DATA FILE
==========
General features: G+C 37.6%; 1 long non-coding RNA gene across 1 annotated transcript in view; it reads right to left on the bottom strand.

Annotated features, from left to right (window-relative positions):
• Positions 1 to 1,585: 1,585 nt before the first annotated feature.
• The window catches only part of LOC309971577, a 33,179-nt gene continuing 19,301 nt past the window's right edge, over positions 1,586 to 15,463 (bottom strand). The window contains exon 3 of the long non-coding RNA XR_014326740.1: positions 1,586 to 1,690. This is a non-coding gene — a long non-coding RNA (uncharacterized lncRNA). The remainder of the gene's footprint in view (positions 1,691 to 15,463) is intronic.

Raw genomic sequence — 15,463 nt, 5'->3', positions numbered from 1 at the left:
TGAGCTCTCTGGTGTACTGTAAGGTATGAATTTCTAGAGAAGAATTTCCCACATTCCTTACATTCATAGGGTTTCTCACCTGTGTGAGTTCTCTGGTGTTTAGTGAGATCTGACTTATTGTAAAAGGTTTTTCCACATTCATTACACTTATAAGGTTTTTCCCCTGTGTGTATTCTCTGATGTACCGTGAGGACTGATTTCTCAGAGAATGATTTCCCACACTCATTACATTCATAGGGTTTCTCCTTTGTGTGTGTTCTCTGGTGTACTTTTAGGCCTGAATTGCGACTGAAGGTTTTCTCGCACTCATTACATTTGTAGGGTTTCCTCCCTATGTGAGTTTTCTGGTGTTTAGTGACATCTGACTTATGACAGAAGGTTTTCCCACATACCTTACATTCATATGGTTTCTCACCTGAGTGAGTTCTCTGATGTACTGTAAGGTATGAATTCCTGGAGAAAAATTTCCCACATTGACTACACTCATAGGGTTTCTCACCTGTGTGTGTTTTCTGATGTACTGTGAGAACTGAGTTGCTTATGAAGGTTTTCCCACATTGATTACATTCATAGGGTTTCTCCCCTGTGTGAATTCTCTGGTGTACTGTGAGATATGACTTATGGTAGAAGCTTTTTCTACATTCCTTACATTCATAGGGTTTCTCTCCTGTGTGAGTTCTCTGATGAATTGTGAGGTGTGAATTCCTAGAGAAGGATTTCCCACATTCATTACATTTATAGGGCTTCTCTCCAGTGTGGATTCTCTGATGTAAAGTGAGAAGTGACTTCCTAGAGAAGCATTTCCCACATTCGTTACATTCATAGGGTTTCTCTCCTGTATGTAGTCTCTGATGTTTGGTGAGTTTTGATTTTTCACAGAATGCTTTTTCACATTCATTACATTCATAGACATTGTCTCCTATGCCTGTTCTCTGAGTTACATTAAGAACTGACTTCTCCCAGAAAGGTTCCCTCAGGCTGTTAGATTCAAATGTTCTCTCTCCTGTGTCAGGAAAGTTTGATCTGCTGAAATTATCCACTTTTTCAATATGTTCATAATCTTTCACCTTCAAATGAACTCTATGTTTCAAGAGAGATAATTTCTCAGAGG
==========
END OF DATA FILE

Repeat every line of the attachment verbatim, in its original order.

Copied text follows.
General features: G+C 37.6%; 1 long non-coding RNA gene across 1 annotated transcript in view; it reads right to left on the bottom strand.

Annotated features, from left to right (window-relative positions):
• Positions 1 to 1,585: 1,585 nt before the first annotated feature.
• The window catches only part of LOC309971577, a 33,179-nt gene continuing 19,301 nt past the window's right edge, over positions 1,586 to 15,463 (bottom strand). The window contains exon 3 of the long non-coding RNA XR_014326740.1: positions 1,586 to 1,690. This is a non-coding gene — a long non-coding RNA (uncharacterized lncRNA). The remainder of the gene's footprint in view (positions 1,691 to 15,463) is intronic.

Raw genomic sequence — 15,463 nt, 5'->3', positions numbered from 1 at the left:
TGAGCTCTCTGGTGTACTGTAAGGTATGAATTTCTAGAGAAGAATTTCCCACATTCCTTACATTCATAGGGTTTCTCACCTGTGTGAGTTCTCTGGTGTTTAGTGAGATCTGACTTATTGTAAAAGGTTTTTCCACATTCATTACACTTATAAGGTTTTTCCCCTGTGTGTATTCTCTGATGTACCGTGAGGACTGATTTCTCAGAGAATGATTTCCCACACTCATTACATTCATAGGGTTTCTCCTTTGTGTGTGTTCTCTGGTGTACTTTTAGGCCTGAATTGCGACTGAAGGTTTTCTCGCACTCATTACATTTGTAGGGTTTCCTCCCTATGTGAGTTTTCTGGTGTTTAGTGACATCTGACTTATGACAGAAGGTTTTCCCACATACCTTACATTCATATGGTTTCTCACCTGAGTGAGTTCTCTGATGTACTGTAAGGTATGAATTCCTGGAGAAAAATTTCCCACATTGACTACACTCATAGGGTTTCTCACCTGTGTGTGTTTTCTGATGTACTGTGAGAACTGAGTTGCTTATGAAGGTTTTCCCACATTGATTACATTCATAGGGTTTCTCCCCTGTGTGAATTCTCTGGTGTACTGTGAGATATGACTTATGGTAGAAGCTTTTTCTACATTCCTTACATTCATAGGGTTTCTCTCCTGTGTGAGTTCTCTGATGAATTGTGAGGTGTGAATTCCTAGAGAAGGATTTCCCACATTCATTACATTTATAGGGCTTCTCTCCAGTGTGGATTCTCTGATGTAAAGTGAGAAGTGACTTCCTAGAGAAGCATTTCCCACATTCGTTACATTCATAGGGTTTCTCTCCTGTATGTAGTCTCTGATGTTTGGTGAGTTTTGATTTTTCACAGAATGCTTTTTCACATTCATTACATTCATAGACATTGTCTCCTATGCCTGTTCTCTGAGTTACATTAAGAACTGACTTCTCCCAGAAAGGTTCCCTCAGGCTGTTAGATTCAAATGTTCTCTCTCCTGTGTCAGGAAAGTTTGATCTGCTGAAATTATCCACTTTTTCAATATGTTCATAATCTTTCACCTTCAAATGAACTCTATGTTTCAAGAGAGATAATTTCTCAGAGG